By Saquib Salim, New Age Islam
Tradition of Rahim and Raskhan Who Wrote In Praise of Hindu Deities during the Medieval Times Was Carried Forward By the Muslim Thinkers of the 20th Century As Well
1. People who were seen mocking Prophet Muhammad were also products of a few of the best educational institutions.
2. World has witnessed how these so-called ‘leaders’ mocked the religious figures revered by millions.
3. People with degrees from eminent educational institutions were mocking ‘Shivling’ in the name of political rhetoric.
In the last few days, the controversy over the comments made by certain politicians, ‘religious leaders, and activists on religious figures in the television debates have taken a centre stage in public discourse. The world has witnessed how these so-called ‘leaders’ mocked the religious figures revered by millions. I have been hearing that good education at modern educational institutions teaches people to be sensitive with others and can cure the politics of hate since childhood.
But, we have seen how people with degrees from eminent educational institutions were mocking ‘Shivling’ in the name of political rhetoric, thus injuring the sentiments of millions. The people who were seen mocking Prophet Muhammad were also products of a few of the best educational institutions.
Interestingly the very cure of religious hatred as suggested by the liberal West seems to be the deadliest form of the disease. The modern education institutions have, no doubt, imparted knowledge but are devoid of sensitivities towards the sentiments of fellow humans.
If we look back at the times when modern western education had not penetrated our society like today, we find that educated Hindus and Muslims would talk about each other’s religions with due respect. The tradition of Rahim and Raskhan who wrote in praise of Hindu deities during the medieval times was carried forward by the Muslim thinkers of the 20th century as well.
Who symbolizes the Muslim identity in the subcontinent more than Sir Muhammad Iqbal? In an article written in 2016 by yours truly, I have explained the devotion Iqbal had for Lord Rama through a poem written by him. I wrote, “For Iqbal, Lord Ram is not merely a Hindu God but “Imam-e-Hind” (spiritual leader of India). For him, people with vision or wisdom consider him the spiritual leader of Indians. As he writes;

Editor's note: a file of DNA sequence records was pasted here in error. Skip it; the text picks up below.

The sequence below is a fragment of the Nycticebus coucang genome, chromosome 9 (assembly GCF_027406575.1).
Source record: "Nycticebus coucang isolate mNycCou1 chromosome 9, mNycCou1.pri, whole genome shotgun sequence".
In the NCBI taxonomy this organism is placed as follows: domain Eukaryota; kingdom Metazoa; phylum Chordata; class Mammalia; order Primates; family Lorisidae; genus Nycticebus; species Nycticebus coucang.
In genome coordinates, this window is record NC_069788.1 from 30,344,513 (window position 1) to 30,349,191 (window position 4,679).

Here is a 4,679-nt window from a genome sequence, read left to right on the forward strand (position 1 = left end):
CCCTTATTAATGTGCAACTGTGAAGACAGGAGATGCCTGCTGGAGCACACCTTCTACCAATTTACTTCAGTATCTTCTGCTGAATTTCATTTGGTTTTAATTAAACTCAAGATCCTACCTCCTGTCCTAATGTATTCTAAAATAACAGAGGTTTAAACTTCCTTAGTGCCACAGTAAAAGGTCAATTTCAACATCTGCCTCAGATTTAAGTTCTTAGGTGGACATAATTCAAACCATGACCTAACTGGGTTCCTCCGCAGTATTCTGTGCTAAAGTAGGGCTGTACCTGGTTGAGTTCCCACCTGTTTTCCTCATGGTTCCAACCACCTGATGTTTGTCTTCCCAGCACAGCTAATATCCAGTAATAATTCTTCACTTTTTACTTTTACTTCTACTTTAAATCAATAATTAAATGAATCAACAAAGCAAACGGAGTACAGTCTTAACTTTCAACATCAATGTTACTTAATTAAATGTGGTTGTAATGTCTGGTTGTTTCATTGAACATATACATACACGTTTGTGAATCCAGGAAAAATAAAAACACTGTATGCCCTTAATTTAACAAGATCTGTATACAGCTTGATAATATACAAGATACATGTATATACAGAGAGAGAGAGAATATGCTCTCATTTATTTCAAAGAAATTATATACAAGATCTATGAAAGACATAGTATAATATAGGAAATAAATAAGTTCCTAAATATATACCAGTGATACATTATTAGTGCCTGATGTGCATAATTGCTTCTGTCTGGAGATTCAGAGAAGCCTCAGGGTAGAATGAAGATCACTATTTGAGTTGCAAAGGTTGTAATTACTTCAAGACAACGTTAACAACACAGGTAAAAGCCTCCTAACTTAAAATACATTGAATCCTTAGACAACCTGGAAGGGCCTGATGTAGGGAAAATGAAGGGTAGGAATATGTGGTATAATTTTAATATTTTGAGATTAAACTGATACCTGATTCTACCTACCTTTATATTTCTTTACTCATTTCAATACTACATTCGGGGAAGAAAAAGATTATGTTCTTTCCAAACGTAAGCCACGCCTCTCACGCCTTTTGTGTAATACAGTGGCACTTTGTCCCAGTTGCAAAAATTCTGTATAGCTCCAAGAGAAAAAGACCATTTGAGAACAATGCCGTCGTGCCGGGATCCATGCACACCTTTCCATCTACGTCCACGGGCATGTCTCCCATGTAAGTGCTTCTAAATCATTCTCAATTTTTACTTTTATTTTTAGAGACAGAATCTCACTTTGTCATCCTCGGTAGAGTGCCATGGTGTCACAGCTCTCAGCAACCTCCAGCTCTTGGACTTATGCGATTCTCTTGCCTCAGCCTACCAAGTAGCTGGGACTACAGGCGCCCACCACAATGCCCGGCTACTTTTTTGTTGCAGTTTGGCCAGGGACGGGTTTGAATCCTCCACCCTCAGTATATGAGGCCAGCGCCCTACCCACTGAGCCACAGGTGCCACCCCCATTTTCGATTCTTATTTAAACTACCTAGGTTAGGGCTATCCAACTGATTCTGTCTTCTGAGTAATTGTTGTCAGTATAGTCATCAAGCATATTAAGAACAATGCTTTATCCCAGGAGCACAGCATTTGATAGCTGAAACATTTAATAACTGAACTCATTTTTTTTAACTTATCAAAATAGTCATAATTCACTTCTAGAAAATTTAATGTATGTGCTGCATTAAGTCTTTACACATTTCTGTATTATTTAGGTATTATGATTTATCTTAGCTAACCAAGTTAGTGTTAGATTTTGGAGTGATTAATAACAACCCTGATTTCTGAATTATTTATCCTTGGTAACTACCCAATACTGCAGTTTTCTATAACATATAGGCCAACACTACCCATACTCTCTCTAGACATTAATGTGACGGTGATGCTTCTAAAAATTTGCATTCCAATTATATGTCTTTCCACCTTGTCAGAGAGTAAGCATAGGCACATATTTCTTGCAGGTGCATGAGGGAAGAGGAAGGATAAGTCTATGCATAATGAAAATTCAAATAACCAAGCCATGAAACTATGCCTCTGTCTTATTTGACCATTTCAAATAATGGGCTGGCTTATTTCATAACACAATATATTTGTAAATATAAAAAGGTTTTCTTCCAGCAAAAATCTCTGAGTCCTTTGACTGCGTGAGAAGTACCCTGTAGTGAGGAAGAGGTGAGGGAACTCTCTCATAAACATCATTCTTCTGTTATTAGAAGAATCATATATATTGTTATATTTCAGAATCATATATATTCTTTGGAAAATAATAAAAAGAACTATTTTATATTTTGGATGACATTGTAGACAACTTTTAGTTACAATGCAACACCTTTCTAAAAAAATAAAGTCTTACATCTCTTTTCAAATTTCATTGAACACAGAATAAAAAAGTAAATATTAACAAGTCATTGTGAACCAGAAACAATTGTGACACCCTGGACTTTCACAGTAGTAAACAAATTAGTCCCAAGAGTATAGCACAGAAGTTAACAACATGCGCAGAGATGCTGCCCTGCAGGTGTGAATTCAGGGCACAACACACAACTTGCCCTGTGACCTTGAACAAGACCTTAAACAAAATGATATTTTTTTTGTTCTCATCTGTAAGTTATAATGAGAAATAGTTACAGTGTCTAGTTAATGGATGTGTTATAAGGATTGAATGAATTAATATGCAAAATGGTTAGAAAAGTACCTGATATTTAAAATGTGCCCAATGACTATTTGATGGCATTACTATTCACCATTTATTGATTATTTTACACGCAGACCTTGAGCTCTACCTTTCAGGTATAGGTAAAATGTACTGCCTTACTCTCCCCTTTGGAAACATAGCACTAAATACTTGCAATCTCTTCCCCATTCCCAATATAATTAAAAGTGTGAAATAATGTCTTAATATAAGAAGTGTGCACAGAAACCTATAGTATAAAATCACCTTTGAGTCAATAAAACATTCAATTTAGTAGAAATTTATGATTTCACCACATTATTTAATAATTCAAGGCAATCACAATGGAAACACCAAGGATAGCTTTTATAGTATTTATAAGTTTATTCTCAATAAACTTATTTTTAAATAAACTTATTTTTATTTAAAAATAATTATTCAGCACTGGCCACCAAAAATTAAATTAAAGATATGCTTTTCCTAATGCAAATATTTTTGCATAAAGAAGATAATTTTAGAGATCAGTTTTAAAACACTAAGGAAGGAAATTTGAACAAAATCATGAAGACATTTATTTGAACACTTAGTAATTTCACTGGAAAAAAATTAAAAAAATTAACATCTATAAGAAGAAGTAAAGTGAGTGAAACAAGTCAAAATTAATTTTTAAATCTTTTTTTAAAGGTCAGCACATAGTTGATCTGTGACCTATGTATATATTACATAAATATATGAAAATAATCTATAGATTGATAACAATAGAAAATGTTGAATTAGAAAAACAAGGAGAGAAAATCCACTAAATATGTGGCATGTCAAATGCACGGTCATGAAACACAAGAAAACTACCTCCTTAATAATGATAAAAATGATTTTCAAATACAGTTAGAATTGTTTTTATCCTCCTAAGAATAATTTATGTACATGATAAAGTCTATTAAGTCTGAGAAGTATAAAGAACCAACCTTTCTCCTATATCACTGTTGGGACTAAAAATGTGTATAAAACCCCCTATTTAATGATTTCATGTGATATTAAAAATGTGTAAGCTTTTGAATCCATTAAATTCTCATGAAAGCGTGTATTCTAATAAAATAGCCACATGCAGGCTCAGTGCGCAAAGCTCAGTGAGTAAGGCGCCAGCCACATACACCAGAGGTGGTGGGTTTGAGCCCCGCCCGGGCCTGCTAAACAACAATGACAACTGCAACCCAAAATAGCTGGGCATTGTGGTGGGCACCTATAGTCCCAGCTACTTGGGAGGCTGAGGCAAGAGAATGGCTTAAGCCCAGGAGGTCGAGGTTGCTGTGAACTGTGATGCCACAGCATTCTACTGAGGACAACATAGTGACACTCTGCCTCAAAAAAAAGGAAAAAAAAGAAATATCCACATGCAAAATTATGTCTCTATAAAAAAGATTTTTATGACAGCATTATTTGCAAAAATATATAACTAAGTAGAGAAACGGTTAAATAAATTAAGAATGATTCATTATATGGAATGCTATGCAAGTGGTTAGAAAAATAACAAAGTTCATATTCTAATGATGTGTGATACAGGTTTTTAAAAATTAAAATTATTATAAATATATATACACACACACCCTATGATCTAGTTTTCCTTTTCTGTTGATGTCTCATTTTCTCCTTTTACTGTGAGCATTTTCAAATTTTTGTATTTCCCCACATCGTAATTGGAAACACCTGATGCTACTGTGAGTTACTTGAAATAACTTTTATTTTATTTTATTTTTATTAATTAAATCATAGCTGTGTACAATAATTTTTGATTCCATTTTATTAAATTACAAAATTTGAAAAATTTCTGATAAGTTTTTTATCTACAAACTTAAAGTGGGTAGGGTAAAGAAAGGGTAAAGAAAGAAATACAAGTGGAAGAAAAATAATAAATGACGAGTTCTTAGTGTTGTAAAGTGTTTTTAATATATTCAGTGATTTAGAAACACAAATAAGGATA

Hai Raam Ke Wajood Pe Hindustaan Ko Naaz
Ahl-e-Nazar Samajhte Hain Us Ko Imam-e-Hind
(India is proud of the existence of Ram
Spiritual people consider him prelate of India)
It is quite evident that he does not believe that Ram is the leader of Hindus alone; otherwise, he would have used the word Ahl-e-Hind (people of India) rather than Ahl-e-Nazar (people with vision). For him, the status of Lord Ram as a spiritual leader is not limited to the Vaishnavas or Hindus only. Lord Ram lives in the ethos of India and its people.”
Iqbal, in the poem dedicated to Lord Rama, has accorded him the status of the philosopher head of all the philosophers of the World. The reverence of Rama and dedication to Islam, do not contradict each other in Iqbal’s world.
Hafeez Jalandhari, a Madrasa-educated poet who wrote the national anthem of Pakistan, has also written in praise of Lord Krishna. In his poem, Krishn Kanhaiya Hafeez urged Lord Krishna to save India from foreign rulers. I wrote, “The poet hopes that Krishna will come back as a saviour of the country. At the very outset, Hafeez draws the attention of readers toward the grandeur of Krishna using the words;
Ai Dekhne Walo
Is Husn Ko Dekho
Is Raaz Ko Samjho
(O you who is watching, look at this beauty. Try to understand this secret)
He goes on to write;
Ye Krishn Ki Tasviir
(This manifestation of light; this portrait of Krishna)
It is important here to note that among common Muslims Prophet Muhammad is supposed to be a manifestation of light. By using the same metaphor for Krishna, Hafeez in a way reiterates the age-old belief of a section of Islamic scholars, that Krishna was a righteous prophet sent to the people of the subcontinent. In the poem he stresses his belief again by saying;